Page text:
Grave Expectations

by Danilo Brunetti

Everyone knows that Rome is a mecca of art and history. You’d be hard pressed to name another city in the world that can boast more churches, statues, fountains, museums, monumental squa­res, or ancient ruins. But Rome is also home to countless tombs and funerary monuments of both artistic and historic appeal. Since this month kicks off with All Saints’ and All Souls’ Day, we take you on an unconventional tour of the Eternal City’s fascinating cemeteries, where you’ll fìnd the fìnal resting places of some of the most famous fìgures of Italy and the world. By Federico Schiaffino


The Verano Monumental Cemetery in Rome’s San Lorenzo district has become a bit like its Parisian counterpart Père Lachaise, where every year thousands of Doors’ fans line up to pay homage at the grave of Jim Morrison. Tourists who are attracted to cemeteries aren’t necessarily fixated on the macabre; they simply wish to celebrate the lives of the greatest stars of the music, films, and literature of yesterday. In fact, there’s a silent movement of tourists and locals who prefer the tree-lined paths of a historic cemetery to the more conventional (and crowded) attractions in the city.

Verano Monumental Cemetery

The land on which the Verano Cemetery sprawls has been used as a burial ground for over two thousand years-the Catacombs of Santa Ciriaca, where St. Lawrence himself was buried, have been incorporated into the modern cemetery. The number of tombs of artistic importance has made the cemetery into a veritable open-air museum with an inestimable art-historic value dating prevalently to the second half of the 19th century and the entirety of the 20th century.

For this reason, free tours of the cemetery are perio­dically available, following itineraries of specific historical periods or categories. For example, the tombs of actors and directors such as Vittorio Gassman, Alberto Sordi, Roberto Rossellini, Nino Manfredi, and Vittorio De Sica are here. Some of them, like Manfredi and De Sica, are in family mausoleums, while others rest in individual tombs that have been memorialized by photos or famous lines uttered by their characters, inevitably quoted solemnly by visitors. – Piazzale del Verano, 7.

The Tomb of Alcide de Gasperi

One of the most illustrious Roman tombs belongs to Alcide de Ga­speri, considered a founding father of the Italian Republic. Located inside the Basilica of San Lorenzo Fuori le Mura, the tomb itself is cased in precious rose-colored marble, and sits upon a white marble base carved with intricate foliage. Above the tomb is a simple yet unusual stone plaque bearing the figure of an archbi­shop and a Latin epitaph that reads: Ei qui pacem Patriamque dilexit Lux requietis aeternae affulgeat (May eternai light shine on him who loved peace and his country). – Piazzale del Verano, 3.

The Non-Catholic Cemetery

This secluded and evocative cemetery, located in the shadow of the Pyramid of Cestius, is reserved, as its name suggests, for the tombs non-Catholic figures. It is home to the remains of many illustrious perso­nalities, including the English poets Percy Bysshe Shelley and John Keats, August von Goethe (son of the great German writer), and the American sculptor William Wetmore Story, who created the of Angel of Sorrow, the most beloved statue of the graveyard, in his wife’s memory before being buried beside her years later. Italian philosopher and free-thinker An­tonio Gramsci also lies here; his tomb is composed of a large stone column and a marble headstone inscribed with some of his most celebrated quotations. – Via Caio Cestio, 6.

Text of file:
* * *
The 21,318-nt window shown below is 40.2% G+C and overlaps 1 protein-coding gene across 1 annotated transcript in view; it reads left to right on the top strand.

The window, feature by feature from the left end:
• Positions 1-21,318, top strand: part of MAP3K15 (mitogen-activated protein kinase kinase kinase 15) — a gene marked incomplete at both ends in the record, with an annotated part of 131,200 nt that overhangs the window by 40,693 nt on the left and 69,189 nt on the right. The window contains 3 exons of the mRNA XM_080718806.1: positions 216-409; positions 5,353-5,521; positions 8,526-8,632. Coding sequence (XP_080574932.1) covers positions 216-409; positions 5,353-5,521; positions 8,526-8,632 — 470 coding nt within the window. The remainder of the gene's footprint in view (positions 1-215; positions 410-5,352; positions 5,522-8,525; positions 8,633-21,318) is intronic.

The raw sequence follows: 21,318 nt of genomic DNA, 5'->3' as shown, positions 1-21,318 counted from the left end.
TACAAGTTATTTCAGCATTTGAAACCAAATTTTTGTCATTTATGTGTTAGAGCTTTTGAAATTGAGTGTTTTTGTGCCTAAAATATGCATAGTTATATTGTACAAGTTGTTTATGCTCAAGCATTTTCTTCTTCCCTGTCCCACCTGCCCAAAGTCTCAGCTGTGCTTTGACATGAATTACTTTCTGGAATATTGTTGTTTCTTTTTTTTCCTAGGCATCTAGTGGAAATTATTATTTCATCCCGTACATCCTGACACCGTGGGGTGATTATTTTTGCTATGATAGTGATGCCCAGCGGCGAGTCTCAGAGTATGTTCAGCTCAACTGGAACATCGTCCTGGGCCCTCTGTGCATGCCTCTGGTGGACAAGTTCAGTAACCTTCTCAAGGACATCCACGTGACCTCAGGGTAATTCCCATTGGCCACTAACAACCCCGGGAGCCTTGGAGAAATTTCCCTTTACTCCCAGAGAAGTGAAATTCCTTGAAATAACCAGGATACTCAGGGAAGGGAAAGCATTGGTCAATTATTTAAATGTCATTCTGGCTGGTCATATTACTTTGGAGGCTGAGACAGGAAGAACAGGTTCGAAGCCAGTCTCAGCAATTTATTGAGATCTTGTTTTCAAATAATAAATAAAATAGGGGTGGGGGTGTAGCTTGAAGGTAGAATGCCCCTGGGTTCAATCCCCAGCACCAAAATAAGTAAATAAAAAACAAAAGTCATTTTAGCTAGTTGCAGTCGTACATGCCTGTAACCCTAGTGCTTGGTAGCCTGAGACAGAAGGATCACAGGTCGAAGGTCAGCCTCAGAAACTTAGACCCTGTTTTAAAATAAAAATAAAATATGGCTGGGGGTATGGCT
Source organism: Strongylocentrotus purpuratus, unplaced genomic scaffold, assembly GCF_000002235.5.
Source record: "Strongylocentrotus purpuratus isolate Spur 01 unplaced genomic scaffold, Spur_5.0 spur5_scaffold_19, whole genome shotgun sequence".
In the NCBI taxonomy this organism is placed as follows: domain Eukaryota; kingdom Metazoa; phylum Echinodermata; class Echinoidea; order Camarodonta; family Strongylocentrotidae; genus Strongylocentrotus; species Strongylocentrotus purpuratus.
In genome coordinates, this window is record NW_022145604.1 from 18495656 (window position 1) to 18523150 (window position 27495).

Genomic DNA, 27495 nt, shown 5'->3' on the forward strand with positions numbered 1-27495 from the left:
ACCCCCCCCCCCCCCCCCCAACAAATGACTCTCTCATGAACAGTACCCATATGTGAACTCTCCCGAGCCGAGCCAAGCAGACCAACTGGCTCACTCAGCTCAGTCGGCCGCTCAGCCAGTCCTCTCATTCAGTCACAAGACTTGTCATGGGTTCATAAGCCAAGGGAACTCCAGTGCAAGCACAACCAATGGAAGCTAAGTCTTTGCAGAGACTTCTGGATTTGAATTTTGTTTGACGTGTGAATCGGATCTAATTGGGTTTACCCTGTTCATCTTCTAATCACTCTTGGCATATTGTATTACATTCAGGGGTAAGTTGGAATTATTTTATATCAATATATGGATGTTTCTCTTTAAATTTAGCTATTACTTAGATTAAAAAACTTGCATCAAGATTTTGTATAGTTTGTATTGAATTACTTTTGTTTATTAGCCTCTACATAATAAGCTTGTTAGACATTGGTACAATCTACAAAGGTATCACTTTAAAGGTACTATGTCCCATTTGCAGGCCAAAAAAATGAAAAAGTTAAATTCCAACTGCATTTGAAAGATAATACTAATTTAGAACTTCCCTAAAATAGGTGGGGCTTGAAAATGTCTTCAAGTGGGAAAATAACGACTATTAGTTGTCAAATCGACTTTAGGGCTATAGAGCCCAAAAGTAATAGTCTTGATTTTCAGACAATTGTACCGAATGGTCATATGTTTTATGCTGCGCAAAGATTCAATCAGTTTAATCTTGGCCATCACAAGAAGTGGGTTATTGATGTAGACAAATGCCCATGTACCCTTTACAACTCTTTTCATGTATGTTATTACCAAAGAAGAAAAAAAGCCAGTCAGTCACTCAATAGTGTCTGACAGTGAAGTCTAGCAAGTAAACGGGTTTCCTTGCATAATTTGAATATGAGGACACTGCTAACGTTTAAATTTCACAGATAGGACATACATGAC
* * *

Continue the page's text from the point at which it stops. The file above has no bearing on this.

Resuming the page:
The Pantheon

In addition to being the best preserved ancient monument in the world, a former pagan tempie, and a Catholic church, the Pantheon is also a mausoleum. The grandest funerary monuments inside are dedicated to the monarchs of the Italian State, namely King Vittorio Emanuele II and King Umberto I of Savoy (Italy’s fìrst two kings). The tomb of Queen Margherita, the fìrst queen of Italy and namesake of the beloved pizza, is also here. The tombs are placed on the sides of the cylindrical space and guarded over at all times by volunteers from the National Institute for the Honor Guard of the Royal Tombs of the Pantheon.

Perhaps of more interest to art-loving tourists is the tomb of Raphael Sanzio, arguably the greatest painter of the Renaissance. Raphael chose this church as his burial place, under the statue of The Madonna del Sasso, a work by Lorenzo Lotti that he commissioned himself. The moving epitaph, written by Renaissance poet Pietro Bem­bo, reads, “Here lies Raphael, by whom, while he lived, Nature feared to be outdone, and while he lay dying, feared she would die with him“. – Piazza della Rotonda.

The Tombs of the Medici Popes

Last but not least, neither in importance or beauty, are the monumental tombs of two popes of the Medici dynasty, Giulio and Giovanni respectively, more widely known as Popes ClementVII and Leo X. They are both buried in the Basilica of Santa Maria sopra Minerva, a church built with a mix of sty­les, making it one of the most fascinating in the entire city. The tombs of the two Popes, although very simple, pay homage to two fundamental figures in the history of the church and Italy. – Piazza della Minerva, 42.

Basilica di Santa Maria sopra Minerva

Want more insight into Rome’s most famous tombs? There’s an app for that. Download Cimiteri di Roma (available in English and Italian) for a guide to the most famous tombs in Rome’s three major cemeteries: Verano, Flaminio, and the Non-Catholic Cemetery. While you wander amongst the graves, your location will be updated via GPS, helping you locate the most important tombs in the immediate vicinity. The app also provides information about the deceased, including dates of birth and death, profession, and other historical details.